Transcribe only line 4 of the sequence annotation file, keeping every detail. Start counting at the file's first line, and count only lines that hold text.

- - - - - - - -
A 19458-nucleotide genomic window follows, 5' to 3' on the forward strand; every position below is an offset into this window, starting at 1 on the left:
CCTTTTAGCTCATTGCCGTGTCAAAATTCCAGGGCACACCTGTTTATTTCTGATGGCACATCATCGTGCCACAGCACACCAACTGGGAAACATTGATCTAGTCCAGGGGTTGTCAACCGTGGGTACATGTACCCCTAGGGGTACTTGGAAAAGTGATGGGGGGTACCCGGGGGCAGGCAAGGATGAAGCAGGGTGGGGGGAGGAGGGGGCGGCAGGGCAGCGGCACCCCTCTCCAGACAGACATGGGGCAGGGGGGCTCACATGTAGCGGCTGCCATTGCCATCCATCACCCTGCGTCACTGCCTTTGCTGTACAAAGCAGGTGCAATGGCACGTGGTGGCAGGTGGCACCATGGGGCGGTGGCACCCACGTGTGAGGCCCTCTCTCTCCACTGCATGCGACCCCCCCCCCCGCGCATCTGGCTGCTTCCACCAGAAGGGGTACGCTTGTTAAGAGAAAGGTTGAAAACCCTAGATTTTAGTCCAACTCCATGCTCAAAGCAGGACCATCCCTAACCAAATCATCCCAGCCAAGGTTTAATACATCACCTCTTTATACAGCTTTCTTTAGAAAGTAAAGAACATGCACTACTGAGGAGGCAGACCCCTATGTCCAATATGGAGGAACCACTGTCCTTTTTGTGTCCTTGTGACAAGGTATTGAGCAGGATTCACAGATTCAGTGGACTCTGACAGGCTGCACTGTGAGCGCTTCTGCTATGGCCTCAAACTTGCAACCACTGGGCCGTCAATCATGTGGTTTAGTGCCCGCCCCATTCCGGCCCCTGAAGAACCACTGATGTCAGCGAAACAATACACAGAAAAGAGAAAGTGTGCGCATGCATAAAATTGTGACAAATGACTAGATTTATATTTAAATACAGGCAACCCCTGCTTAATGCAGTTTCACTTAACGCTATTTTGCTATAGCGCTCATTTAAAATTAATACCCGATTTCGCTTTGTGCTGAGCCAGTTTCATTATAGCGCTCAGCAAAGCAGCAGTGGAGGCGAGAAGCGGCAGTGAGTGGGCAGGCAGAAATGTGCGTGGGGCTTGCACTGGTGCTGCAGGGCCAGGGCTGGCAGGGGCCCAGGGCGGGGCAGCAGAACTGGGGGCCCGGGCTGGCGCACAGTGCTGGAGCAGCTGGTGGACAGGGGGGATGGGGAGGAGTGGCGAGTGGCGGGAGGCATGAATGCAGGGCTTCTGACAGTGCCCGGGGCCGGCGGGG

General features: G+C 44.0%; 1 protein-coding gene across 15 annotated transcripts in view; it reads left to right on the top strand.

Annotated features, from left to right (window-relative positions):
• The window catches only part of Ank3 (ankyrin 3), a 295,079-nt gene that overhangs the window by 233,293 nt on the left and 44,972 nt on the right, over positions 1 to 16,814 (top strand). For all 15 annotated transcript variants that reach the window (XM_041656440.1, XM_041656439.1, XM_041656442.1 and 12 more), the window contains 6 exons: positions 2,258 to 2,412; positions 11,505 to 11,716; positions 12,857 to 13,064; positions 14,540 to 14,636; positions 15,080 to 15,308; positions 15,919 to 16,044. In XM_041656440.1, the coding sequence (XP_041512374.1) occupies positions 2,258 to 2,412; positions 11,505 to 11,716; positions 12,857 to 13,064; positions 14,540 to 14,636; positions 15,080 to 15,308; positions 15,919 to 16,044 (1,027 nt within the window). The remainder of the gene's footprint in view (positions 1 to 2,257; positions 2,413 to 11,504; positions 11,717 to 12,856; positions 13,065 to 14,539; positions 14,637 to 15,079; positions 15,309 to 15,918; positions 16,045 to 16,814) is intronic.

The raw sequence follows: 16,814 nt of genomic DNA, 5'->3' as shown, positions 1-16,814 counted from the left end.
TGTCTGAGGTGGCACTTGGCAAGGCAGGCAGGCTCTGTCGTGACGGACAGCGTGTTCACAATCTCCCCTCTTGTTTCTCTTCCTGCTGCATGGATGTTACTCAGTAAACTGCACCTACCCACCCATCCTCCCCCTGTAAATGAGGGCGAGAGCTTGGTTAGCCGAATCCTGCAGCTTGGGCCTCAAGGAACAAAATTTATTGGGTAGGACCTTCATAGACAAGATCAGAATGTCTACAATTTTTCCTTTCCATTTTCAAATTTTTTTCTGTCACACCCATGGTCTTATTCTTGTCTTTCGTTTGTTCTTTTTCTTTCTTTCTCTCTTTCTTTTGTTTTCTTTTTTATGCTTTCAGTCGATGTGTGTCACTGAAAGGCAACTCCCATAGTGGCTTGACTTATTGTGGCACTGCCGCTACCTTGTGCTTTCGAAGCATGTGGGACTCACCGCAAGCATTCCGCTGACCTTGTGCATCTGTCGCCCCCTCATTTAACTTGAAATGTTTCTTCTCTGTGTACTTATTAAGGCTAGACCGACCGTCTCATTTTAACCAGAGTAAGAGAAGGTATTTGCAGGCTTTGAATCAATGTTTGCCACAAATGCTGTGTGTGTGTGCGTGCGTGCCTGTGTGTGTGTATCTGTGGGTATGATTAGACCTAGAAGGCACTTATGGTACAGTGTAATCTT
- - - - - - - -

Annotated features, from left to right (window-relative positions):